He says he has worked here 10 years. "It's hazardous -- we're always scared of getting hurt. I get bruised all the time, but I've been lucky and never seriously hurt.
"But I've seen so many people die. I've seen 100 people die before my eyes. It is just a matter of destiny."
This attitude infects seemingly everyone in Alang. Destiny brings men who otherwise could not support themselves to this fiery corner of India. Destiny wears them out and fills them with malaria. Destiny deprives them of decent sanitation. Destiny burns them and crushes them.
"The best thing is the money, which I wouldn't get anyplace else," says Prasad, "and the worst thing is not knowing how long you'll be alive."
There are no cranes, no special equipment, no safety of any kind. Often, shipbreakers don't even have shoes.
They carry metal scraps through the water, often cutting themselves on metal that litters the beach.
Dangers arise very often:
In a fires caused by improper oil containment inside old tankers that catches fire from the welding
Asbestos and poisonous smoke that fills in the air from the ship-cutting:
"There is a shadow of death on this place," says Ram Lalit, a 22-year-old worker. "This place is haunted by it."
The U.S. Navy, which for years has insisted on scrapping its ships in the United States, now also sends them abroad -- here to India, or to similar beachfronts in Pakistan or Bangladesh.
"I was two feet away," says Shiv Shankar, 38. "I was talking to them. The last thing I said was, 'Why don't you work faster? It's time to get this job over with.'" The whole section broke off and plunged 40 feet into the ship's hold. Three men died from head injuries. Five survived. None was wearing a hard hat. "This was God's will," says a supervisor, Toofani Bhai, 32. "Nothing could be done about it. I felt hurt -- it pained me. I was among those who picked up the bodies and put them on the ambulance."
"Alang," he says, "is a colony of the dead -- breathing, walking dead men." After the section fell, the owner of the yard called for Alang's single ambulance. It happened to be available. Digvijay H. Sarviya, the driver, says that when he got to the accident scene it appeared that two men were dead and one was near death. He decided to load all three into the ambulance, because he wasn't sure.
The trip to the hospital took 2 hours. By that time all 3 were dead.
The scrapyard owners look on from their porches, sipping sweet milky tea. Walking to or from the yards, the men of Alang seem listless, worn out, beaten down. But they are diligent workers. At Plot 66, two men, facing each other, pull on the ends of a large hacksaw, like lumberjacks, cutting the copper pipes of a boiler. They've been at it since 3 p.m. the day before. They expect to finish toward sundown the next day.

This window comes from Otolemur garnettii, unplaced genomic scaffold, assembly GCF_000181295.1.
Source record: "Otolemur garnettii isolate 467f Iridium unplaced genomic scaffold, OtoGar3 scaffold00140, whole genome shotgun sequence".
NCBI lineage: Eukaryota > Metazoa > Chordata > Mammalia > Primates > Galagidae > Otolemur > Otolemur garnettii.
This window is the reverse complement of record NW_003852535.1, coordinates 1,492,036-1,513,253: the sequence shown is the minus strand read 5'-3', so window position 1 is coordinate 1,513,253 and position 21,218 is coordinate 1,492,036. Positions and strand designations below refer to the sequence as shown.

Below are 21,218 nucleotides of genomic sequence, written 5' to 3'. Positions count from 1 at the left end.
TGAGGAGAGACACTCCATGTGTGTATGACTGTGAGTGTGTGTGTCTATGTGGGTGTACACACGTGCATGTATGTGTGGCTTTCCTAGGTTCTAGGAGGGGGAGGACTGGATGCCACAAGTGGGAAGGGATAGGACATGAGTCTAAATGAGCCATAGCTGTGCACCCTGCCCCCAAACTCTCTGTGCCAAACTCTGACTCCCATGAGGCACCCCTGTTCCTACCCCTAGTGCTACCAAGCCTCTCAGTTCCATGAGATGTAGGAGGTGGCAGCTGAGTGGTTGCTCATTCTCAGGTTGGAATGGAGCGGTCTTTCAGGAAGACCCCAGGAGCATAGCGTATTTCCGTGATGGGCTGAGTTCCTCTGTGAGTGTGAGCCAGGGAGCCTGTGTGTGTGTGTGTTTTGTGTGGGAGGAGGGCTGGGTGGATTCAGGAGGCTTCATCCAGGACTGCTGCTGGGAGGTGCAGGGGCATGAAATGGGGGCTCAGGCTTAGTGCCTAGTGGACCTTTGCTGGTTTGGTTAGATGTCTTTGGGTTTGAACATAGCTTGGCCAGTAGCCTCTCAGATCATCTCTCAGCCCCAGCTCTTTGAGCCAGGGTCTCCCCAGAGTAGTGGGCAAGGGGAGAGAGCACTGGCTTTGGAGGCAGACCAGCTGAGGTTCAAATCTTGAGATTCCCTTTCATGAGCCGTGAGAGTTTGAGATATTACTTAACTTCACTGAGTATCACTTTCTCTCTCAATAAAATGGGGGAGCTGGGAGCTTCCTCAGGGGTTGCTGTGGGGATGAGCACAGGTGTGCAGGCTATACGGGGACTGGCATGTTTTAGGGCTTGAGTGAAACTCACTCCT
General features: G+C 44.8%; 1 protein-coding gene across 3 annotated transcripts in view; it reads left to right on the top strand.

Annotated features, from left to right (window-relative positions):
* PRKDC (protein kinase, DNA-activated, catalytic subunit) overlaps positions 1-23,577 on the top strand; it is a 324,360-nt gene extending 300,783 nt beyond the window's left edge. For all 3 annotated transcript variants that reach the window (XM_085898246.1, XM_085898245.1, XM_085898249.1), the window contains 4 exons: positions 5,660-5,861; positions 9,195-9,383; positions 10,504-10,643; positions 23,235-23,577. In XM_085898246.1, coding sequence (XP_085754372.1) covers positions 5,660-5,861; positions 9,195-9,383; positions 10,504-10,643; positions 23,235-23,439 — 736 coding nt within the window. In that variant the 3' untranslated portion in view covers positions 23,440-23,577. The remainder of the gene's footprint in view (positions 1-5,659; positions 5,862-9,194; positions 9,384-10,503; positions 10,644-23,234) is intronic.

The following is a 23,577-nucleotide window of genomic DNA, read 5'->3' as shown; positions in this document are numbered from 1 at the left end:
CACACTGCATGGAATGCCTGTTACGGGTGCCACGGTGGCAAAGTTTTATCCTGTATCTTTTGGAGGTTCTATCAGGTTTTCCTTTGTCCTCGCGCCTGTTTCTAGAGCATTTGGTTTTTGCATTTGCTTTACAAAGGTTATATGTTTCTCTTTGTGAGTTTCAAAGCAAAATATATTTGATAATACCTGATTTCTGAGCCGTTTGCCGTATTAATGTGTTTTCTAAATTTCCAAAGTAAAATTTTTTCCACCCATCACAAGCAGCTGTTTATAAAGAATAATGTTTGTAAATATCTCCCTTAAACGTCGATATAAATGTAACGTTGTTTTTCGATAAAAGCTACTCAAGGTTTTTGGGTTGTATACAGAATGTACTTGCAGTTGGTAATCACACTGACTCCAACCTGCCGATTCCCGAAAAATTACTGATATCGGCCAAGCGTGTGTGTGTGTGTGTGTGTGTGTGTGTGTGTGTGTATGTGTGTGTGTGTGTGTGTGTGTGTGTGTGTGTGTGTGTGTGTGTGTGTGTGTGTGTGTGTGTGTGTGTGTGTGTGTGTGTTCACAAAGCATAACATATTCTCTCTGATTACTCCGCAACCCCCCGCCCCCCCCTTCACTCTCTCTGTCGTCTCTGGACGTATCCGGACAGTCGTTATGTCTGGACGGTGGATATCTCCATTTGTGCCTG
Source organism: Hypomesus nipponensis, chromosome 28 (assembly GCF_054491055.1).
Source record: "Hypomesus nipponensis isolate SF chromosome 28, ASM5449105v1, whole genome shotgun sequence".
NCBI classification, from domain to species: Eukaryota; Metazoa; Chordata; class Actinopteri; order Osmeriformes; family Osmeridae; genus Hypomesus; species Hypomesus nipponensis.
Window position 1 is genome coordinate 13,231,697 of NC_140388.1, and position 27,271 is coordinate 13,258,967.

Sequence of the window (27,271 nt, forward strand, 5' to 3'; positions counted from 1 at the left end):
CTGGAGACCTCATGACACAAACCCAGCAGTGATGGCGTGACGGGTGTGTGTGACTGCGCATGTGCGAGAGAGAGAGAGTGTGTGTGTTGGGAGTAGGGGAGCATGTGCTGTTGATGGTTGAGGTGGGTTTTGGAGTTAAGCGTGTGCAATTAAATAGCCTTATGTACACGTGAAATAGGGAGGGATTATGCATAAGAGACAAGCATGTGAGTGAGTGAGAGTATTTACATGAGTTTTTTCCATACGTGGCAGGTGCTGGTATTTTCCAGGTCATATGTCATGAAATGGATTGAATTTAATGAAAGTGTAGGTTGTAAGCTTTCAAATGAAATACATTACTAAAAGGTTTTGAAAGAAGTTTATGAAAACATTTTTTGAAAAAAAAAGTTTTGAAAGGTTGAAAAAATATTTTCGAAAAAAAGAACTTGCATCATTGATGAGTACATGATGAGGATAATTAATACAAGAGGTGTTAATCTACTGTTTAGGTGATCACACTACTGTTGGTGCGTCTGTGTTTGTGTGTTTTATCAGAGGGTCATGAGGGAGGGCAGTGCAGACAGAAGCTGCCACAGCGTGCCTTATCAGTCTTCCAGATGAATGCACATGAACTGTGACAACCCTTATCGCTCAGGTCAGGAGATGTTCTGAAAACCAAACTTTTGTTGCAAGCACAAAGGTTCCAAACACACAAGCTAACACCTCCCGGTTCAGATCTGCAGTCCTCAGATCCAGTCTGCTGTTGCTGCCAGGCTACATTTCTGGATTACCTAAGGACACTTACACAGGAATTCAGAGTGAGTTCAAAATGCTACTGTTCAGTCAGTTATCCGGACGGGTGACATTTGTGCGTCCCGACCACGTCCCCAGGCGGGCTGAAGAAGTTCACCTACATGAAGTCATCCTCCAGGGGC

Back and forth, in a patient trance, with an unvarying stroke, they pull at the saw.
"It's how we earn our bread," says Ram Sanwarey, 38.
Wrapped in an orange shroud, workers carry the body of Shahade Ram, 35, who had worked here five years. He had complained of a cough and chest pain. A self-styled doctor told him he would be fine and gave him a glucose injection. At 1 a.m. he had died in his hut.
The body is placed on the pile, made out of wood scavenged from a ship.
There is a brief distraction: A fire at a plot 200 yards away has sent workers running in all directions. It ends with the concussive explosion of an oxygen canister.
Seven men walk around the pyre, chanting, "Ram, nam, satya hai," and lighting the fire with burning bundles of reeds.
Bright orange flames leap from the pyre, and the men back away from the heat. A few leave. One rings a bicycle bell as he walks away.
The fire burns for a long time, until finally the tide comes in, washing away what little remains of Shahade Ram.
Now, has your today's perception of the world changed, after seeing these images and hearing this story?
Expect more similar visual research posts in the future.
~~~~~~~~~~~~~~~~~~~~~~~~~~~~~~~~~~~~~~~~~~~~~~~~~~~~~~~~~~~~~~~~~Image and quote sources, to credit photographers and journalists. Please visit their websites for more info and images:www.globalgayz.com/BDChittagon… www.summilux.net/forums/viewto… www.photographersdirect.com/st… www.luminous-landscape.com/1ph… theonlinephotographer.typepad.… news-service.stanford.edu/news… www.kultureflash.net/archive/2… www.terra.com.br/sebastiaosalg… www.ssmaritime.com/italia-line… www.foreignpolicy.com/issue_ja… www.claudiocambon.com/
There's now a great video on the issue----www.stumbleupon.com/toolbar/#t…